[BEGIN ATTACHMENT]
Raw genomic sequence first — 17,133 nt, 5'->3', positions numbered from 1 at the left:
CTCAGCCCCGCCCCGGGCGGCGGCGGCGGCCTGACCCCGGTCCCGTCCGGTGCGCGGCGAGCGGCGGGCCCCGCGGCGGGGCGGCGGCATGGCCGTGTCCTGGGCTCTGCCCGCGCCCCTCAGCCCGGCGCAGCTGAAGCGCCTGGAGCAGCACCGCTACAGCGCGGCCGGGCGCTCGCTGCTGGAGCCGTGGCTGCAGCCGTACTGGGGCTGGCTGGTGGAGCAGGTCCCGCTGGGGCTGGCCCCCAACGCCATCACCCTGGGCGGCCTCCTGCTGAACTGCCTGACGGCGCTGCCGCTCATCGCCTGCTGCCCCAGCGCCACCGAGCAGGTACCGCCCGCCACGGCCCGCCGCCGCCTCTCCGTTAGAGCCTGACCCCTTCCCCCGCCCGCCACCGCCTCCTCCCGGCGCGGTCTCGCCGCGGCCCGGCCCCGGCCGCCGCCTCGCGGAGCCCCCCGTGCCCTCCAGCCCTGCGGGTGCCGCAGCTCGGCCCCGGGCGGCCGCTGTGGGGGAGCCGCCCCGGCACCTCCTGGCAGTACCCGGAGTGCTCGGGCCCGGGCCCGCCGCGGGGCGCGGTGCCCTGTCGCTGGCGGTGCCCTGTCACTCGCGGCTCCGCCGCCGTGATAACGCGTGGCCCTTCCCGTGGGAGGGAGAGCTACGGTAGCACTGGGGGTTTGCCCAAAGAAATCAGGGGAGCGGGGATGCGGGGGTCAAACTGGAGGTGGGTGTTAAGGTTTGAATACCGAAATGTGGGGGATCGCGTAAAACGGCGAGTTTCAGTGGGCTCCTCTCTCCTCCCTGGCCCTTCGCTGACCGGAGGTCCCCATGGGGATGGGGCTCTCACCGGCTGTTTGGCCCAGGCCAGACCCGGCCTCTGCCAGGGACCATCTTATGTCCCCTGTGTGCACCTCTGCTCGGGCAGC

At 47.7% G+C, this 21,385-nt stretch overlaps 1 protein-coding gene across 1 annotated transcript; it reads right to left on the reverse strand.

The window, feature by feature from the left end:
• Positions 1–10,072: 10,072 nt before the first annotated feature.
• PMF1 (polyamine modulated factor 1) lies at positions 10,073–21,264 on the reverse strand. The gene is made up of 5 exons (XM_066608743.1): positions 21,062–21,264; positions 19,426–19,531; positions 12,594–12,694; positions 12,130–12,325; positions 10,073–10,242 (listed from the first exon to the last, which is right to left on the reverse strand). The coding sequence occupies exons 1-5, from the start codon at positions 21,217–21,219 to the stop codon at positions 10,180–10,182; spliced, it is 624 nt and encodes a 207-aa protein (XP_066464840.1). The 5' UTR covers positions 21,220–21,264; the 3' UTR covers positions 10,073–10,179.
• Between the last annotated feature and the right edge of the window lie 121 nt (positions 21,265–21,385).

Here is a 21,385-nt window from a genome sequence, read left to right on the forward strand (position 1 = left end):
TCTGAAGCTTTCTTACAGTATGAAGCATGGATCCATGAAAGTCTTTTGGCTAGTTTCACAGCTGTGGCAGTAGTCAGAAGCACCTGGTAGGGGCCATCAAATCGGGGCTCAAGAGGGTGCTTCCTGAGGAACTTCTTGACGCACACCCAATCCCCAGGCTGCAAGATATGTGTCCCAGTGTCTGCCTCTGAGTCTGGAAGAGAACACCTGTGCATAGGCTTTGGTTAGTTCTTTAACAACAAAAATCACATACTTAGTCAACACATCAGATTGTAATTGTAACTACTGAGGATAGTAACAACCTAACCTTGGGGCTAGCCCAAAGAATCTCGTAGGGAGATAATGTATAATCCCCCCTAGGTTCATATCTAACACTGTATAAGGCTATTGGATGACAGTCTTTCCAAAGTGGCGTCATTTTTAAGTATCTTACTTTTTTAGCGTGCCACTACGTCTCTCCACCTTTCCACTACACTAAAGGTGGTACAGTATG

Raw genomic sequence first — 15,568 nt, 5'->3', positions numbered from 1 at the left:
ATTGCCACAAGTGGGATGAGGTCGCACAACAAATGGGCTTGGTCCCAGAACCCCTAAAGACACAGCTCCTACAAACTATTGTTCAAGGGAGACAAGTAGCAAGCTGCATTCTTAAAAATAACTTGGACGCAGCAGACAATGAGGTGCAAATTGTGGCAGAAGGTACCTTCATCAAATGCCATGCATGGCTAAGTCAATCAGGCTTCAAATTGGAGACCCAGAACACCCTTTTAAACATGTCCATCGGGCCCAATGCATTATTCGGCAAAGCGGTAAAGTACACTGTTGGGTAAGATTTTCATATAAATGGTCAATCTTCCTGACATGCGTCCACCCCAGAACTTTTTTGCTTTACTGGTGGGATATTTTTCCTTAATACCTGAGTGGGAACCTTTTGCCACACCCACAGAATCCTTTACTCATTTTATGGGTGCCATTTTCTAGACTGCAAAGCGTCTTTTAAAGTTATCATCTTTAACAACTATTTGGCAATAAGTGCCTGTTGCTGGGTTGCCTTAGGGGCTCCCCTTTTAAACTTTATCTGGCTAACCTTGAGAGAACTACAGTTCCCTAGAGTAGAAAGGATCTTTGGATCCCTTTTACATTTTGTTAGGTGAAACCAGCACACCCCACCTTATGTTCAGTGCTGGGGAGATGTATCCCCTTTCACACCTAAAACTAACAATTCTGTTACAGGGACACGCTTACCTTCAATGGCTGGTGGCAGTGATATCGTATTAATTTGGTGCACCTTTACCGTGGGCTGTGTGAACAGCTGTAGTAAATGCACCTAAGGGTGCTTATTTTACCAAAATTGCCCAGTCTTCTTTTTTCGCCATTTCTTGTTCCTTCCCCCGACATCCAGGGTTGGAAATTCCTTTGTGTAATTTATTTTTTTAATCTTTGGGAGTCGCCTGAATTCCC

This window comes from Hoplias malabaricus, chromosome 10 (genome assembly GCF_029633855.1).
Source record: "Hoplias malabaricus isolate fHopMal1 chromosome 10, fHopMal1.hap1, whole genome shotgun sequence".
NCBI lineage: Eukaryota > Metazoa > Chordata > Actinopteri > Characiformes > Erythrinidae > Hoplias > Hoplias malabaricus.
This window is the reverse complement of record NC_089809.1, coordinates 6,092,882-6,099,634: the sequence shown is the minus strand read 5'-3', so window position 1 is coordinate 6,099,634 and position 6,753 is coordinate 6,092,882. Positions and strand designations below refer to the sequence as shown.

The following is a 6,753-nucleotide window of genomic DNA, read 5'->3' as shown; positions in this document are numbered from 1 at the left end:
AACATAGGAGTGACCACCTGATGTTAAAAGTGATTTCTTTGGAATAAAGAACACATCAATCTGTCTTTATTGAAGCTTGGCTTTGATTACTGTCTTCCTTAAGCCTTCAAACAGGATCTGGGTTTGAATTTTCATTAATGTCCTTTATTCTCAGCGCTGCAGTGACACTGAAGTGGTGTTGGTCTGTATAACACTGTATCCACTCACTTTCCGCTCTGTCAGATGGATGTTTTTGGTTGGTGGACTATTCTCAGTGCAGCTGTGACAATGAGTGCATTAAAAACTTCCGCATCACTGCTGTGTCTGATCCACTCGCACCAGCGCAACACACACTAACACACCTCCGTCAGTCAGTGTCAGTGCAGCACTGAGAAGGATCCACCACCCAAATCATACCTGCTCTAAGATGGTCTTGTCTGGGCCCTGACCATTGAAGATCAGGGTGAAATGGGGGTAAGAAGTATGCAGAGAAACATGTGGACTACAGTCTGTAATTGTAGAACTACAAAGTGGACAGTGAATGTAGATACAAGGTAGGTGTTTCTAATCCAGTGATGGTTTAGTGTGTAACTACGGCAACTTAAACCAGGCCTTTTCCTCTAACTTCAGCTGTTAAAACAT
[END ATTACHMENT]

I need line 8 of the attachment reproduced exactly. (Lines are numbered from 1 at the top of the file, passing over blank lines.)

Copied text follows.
Here is a 21,385-nt window from a genome sequence, read left to right on the forward strand (position 1 = left end):